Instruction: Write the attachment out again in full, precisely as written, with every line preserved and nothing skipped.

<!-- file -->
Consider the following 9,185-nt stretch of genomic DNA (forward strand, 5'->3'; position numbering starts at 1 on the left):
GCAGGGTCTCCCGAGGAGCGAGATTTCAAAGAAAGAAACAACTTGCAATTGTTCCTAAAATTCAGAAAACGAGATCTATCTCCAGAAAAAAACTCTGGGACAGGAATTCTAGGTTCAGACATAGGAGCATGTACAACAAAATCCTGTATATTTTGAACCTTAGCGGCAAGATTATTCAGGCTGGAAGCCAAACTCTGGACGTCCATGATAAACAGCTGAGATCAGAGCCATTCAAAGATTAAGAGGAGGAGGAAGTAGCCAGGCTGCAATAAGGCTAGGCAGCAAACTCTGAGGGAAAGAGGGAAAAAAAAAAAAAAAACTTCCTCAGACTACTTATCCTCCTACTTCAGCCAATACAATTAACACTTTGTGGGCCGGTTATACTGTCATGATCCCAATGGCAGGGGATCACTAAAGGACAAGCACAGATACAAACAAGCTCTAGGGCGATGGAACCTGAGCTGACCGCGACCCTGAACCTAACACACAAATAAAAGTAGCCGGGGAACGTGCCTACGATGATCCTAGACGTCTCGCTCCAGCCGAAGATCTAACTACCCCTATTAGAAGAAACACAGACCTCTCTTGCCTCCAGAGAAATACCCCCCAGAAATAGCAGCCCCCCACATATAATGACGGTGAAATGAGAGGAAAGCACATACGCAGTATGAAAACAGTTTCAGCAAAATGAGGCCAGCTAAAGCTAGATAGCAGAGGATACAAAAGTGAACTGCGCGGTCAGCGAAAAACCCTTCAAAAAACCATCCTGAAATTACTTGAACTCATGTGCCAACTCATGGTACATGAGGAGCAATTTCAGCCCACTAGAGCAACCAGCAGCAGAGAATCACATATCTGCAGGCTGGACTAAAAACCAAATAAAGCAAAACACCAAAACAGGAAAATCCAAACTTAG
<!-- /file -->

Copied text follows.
Consider the following 9,185-nt stretch of genomic DNA (forward strand, 5'->3'; position numbering starts at 1 on the left):
GCAGGGTCTCCCGAGGAGCGAGATTTCAAAGAAAGAAACAACTTGCAATTGTTCCTAAAATTCAGAAAACGAGATCTATCTCCAGAAAAAAACTCTGGGACAGGAATTCTAGGTTCAGACATAGGAGCATGTACAACAAAATCCTGTATATTTTGAACCTTAGCGGCAAGATTATTCAGGCTGGAAGCCAAACTCTGGACGTCCATGATAAACAGCTGAGATCAGAGCCATTCAAAGATTAAGAGGAGGAGGAAGTAGCCAGGCTGCAATAAGGCTAGGCAGCAAACTCTGAGGGAAAGAGGGAAAAAAAAAAAAAAAACTTCCTCAGACTACTTATCCTCCTACTTCAGCCAATACAATTAACACTTTGTGGGCCGGTTATACTGTCATGATCCCAATGGCAGGGGATCACTAAAGGACAAGCACAGATACAAACAAGCTCTAGGGCGATGGAACCTGAGCTGACCGCGACCCTGAACCTAACACACAAATAAAAGTAGCCGGGGAACGTGCCTACGATGATCCTAGACGTCTCGCTCCAGCCGAAGATCTAACTACCCCTATTAGAAGAAACACAGACCTCTCTTGCCTCCAGAGAAATACCCCCCAGAAATAGCAGCCCCCCACATATAATGACGGTGAAATGAGAGGAAAGCACATACGCAGTATGAAAACAGTTTCAGCAAAATGAGGCCAGCTAAAGCTAGATAGCAGAGGATACAAAAGTGAACTGCGCGGTCAGCGAAAAACCCTTCAAAAAACCATCCTGAAATTACTTGAACTCATGTGCCAACTCATGGTACATGAGGAGCAATTTCAGCCCACTAGAGCAACCAGCAGCAGAGAATCACATATCTGCAGGCTGGACTAAAAACCAAATAAAGCAAAACACCAAAACAGGAAAATCCAAACTTAG